After tune-up boys typically have one week to paint and decorate their cars before weigh-in.  During weigh-in cars are placed on scales to assure they weigh no more than 5.0 ounces.  .Jim explains, “On the night of the weigh in we help the boys add or remove weights and put graphite dry lubricant between the wheels and axles.” 

There are various ways to win trophies, such as Most Creative, Best Scout Spirit, Funniest, Coolest, Most Patriotic.  Jim says,” This year we added a “Most Technologic” for an iPhone car.”The Pack design trophies go to the top three (3) cars by average score in the pack. The Pack Design trophies winners are taken out of the rank level awards which go to the top three (3) cars by average score for each rank (Tiger, Wolf, Bear, Webelos I, Webelos II – 1st – 5th grade).

On the night of the race we race in order of rank youngest to oldest. The software makes sure each car runs once on each of the five (5) lanes of the track. The slowest lane run for the car is dropped. The goal is to be the car with the lowest cumulative time. The top 3 (three) get the rank trophies and are run in the Pack finals so they are eligible to win a second trophy for the Pack.  Cars that are not in the top three (3) are given back to boys to race on our two lane wooden test track.

Jim says, “We hope that the participation trophies help to lessen the blow for the boys with cars that did not win design awards and which are eliminated early in the night.”

This fun event can sometimes be taken a little too seriously by the overzealous.   Jim admits, “I have heard that some dads around the country have taken this extremely seriously. I have heard that some dads that have access to certain equipment have done things like have the axles teflon coated like non-stick pans.  I have hear of other packs in the area stamping the blocks with an ink stamp to make sure the parents do not buy cars on the internet from the many sellers of finely tuned pinewood cars.  But that’s not the case with our pack.”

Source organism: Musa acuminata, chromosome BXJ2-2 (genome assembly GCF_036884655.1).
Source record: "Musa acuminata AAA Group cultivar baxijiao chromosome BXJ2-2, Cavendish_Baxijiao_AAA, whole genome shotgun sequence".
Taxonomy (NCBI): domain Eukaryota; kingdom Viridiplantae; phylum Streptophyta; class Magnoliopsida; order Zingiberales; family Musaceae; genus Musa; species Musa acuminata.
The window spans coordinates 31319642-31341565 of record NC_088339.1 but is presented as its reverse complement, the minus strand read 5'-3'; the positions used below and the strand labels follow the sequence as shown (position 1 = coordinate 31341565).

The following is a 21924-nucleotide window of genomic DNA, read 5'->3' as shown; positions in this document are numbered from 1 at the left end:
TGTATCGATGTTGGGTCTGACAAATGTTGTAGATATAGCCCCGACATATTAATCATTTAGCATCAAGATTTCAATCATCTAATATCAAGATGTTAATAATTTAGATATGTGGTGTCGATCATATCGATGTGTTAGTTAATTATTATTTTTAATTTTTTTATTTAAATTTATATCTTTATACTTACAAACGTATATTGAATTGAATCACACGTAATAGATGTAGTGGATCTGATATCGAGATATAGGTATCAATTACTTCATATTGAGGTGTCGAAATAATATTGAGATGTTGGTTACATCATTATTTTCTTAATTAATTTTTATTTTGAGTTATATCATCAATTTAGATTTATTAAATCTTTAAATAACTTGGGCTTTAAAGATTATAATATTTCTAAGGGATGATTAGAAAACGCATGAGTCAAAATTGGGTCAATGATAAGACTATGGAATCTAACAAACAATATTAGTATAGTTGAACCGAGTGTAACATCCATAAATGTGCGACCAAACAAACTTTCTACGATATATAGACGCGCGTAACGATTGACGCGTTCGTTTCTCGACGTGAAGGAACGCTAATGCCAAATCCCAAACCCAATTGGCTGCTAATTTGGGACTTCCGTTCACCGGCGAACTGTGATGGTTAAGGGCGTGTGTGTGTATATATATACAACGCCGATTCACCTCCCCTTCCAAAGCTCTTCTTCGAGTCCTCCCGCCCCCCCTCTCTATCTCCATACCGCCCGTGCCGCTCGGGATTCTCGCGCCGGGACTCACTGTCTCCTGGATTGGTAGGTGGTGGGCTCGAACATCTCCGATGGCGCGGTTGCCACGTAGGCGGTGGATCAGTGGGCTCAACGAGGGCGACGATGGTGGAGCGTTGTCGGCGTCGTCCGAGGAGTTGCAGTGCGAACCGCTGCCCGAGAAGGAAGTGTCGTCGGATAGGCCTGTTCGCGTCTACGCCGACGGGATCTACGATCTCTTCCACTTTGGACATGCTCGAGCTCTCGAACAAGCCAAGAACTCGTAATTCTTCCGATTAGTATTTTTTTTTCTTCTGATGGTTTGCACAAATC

Want some tips on how to get the fastest cars?  Jim shares this, “For a car to win the speed award takes some skill and some luck.” Skills requires finely tuned axles.  During the manufacturing process burs are left behind and need to be removed and the nail/axle needs to be polished to a fine level. Jim shares the following hint, “For the past few years we have had volunteers polishing the axles down to 2,000 grit emery paper (the higher the number the smoother the finish). Some enthusiasts also polish the inside of the wheel where the nail goes with a pipe cleaner and some polishing gel. “

Cub Scouts is for boys in first through 5th grade and Boy Scouts if for 5th grade 10 year old Cub Scouts who have received their Arrow of Light award or 11 through 17 year old boy.  Interested parents can sign up their sons up at